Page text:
The zip liners’ feet seldom touch the ground, though when that happens it’s often after traversing five adventure bridges straight out of an Indiana Jones movie minus the bad guys (unless you count a friend suddenly and purposefully rocking the adventure bridge). Not to worry, Olp and Nye have clipped every person on to a safety line. The longest adventure bridge on the canopy tour is about 100 feet long and provides a view of the Hocking Hills forest seldom seen. As the tour progresses, Olp talks about the diversity of the ecosystem in Hocking Hills, comparing it only to the rainforest.
When the last zip arrives, Olp says it’s affectionately named “Eden” because when the course was being constructed in the middle of winter, the contractors spotted patches of green foliage unexpectedly growing in the woods below the “Eden” zip. Construction on the course started in winter 2007 and was completed by February 2008. Also, the entire course was built with the idea of minimizing the impact on the forest. According to Eckel, when the company built the platforms in the trees they were built on ledgers around the trees which enables the trees to grow. She said all the construction material was carried to the tree locations versus bringing them in on a truck, so as not to disturb the land. She also added that all the zip lines are gravity feed, therefore not requiring any energy to use the course.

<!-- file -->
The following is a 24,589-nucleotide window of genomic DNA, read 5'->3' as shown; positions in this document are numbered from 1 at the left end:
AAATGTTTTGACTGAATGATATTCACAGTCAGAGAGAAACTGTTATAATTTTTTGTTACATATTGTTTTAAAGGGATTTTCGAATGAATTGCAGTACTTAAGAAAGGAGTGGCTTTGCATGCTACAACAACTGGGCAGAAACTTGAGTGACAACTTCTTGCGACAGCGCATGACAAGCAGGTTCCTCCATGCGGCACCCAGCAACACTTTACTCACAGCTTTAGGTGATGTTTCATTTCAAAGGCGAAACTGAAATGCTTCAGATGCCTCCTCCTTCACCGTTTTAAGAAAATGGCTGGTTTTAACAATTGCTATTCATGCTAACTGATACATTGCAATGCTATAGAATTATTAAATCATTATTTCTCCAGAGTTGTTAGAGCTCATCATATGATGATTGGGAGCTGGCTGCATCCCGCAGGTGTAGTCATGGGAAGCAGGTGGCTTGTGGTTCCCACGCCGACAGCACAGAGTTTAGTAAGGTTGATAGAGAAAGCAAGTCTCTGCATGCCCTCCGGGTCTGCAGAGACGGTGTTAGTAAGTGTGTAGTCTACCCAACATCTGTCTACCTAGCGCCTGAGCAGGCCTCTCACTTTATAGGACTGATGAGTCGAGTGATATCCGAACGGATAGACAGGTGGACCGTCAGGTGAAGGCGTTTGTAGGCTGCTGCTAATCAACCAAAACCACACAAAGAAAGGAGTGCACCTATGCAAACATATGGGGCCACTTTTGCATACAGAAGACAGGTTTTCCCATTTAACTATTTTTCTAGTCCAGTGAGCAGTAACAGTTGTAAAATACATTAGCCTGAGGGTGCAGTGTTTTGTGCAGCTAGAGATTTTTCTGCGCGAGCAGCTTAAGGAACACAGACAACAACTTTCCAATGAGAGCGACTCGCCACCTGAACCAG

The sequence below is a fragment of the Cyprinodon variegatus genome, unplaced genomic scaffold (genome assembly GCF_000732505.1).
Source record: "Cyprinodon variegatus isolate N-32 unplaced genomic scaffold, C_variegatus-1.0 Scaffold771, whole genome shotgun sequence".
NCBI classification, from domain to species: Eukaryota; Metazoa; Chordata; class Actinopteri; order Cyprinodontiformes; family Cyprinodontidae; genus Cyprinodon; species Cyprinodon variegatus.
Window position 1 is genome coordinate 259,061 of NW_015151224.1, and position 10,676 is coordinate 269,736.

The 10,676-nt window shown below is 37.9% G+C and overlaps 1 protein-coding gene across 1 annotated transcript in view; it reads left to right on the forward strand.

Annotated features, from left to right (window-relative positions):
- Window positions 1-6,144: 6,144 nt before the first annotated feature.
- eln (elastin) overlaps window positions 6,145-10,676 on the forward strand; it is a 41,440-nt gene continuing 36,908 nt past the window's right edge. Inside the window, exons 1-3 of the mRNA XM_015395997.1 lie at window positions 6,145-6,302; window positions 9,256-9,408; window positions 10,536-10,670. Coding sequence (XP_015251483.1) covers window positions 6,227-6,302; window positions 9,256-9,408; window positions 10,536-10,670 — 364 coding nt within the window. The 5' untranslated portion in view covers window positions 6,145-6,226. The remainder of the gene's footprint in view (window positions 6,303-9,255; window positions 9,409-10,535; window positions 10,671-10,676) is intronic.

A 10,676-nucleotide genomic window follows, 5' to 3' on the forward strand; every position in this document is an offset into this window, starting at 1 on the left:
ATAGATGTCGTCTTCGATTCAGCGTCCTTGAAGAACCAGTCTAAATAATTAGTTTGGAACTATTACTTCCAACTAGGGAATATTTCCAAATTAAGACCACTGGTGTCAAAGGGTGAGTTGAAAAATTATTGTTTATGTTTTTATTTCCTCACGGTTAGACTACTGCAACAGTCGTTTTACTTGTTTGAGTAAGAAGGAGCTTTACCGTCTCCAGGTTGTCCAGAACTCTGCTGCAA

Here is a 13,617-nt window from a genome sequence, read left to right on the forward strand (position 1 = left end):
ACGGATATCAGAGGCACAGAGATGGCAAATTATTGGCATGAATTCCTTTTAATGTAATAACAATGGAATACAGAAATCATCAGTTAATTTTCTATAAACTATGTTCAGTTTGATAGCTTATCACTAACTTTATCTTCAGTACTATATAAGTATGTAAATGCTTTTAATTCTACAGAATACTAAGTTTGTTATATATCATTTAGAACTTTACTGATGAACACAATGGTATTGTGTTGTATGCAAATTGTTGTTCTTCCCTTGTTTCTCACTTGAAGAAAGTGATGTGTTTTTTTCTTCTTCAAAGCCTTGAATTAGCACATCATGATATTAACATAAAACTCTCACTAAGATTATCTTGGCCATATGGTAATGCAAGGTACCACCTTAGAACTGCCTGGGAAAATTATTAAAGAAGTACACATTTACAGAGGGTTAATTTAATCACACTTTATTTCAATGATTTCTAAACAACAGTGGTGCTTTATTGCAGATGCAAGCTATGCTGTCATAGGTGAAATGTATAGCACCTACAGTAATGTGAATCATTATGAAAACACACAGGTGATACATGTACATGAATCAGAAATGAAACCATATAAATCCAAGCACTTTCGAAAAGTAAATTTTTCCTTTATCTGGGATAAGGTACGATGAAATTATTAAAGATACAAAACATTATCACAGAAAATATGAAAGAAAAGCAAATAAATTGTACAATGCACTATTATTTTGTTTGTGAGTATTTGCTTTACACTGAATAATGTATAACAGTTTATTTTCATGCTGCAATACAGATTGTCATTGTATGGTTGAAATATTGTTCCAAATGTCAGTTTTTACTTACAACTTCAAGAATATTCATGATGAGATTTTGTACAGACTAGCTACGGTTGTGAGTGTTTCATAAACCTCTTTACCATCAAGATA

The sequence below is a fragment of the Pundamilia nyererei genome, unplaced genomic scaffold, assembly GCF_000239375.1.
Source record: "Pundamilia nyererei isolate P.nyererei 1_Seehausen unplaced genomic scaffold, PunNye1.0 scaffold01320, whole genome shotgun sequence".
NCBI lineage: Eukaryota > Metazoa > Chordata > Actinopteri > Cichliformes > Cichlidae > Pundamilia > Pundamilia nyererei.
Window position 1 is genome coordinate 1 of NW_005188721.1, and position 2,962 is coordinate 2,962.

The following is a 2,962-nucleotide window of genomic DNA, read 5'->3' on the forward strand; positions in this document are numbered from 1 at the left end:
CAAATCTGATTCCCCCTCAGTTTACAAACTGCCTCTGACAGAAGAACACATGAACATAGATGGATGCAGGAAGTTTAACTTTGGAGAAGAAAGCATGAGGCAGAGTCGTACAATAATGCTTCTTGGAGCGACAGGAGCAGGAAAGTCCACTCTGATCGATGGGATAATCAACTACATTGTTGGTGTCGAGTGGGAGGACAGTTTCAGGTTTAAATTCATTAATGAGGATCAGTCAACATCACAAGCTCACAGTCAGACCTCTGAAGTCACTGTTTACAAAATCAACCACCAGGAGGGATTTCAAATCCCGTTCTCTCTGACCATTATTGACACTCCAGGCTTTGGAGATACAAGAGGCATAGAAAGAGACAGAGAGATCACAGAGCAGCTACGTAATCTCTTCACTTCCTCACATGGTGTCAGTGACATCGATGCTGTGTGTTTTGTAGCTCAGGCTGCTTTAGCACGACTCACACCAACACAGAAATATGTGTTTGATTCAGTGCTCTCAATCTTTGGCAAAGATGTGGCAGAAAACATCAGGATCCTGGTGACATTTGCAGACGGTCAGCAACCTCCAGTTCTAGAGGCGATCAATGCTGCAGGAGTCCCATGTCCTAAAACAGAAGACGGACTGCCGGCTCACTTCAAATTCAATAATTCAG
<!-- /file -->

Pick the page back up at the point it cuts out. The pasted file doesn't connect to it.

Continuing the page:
The course/tour ends along the Hocking River with a snack and another trip on the off-road vehicle back to where the adventure began. Here, everyone on the tour receives a certificate of completion, and many feel this is a prime opportunity to try the SuperZip. What is the SuperZip? It’s a quarter-mile-long zip line that can reach speeds up to 50 mph. Zippers are launched from an 85-foot tower and dive down into the forest, through a tree canopy after which the bottom drops out at the end of a rock cliff. Then, the zipper swoops down in the middle of the Hocking River while in a “super hero” flying position — Superman (or Superwoman) finally comes home to roost on a special landing. Canopy Tours calls it the “wildest zip line on the planet.” Oh yeah, and there’s a 200-foot-long adventure bridge to conquer for the SuperZip.
The reputation of the Hocking Hills Canopy Tour and SuperZip has grown past southeastern Ohio, in fact the tour was voted by USA Today as the number one attraction in Ohio for 2008, and in 2011, the Discovery Channel listed the SuperZip at number three out of the 10 best in the world.
“Hocking Hills Canopy Tours was the first true canopy/zip line tour in the Midwest,” Eckel said.
Hocking Hills Canopy Tours is open from late March to November with kids zipping for half price Tuesday-Thursday. There’s also a group discount. The tour is designed for use by participants of average mobility and strength and who are in reasonably good health. Minimum age to zip is 10 years old.
Call 1-740-385-9477 or go to hockinghillscanopytours.com or zipohio.com for more information.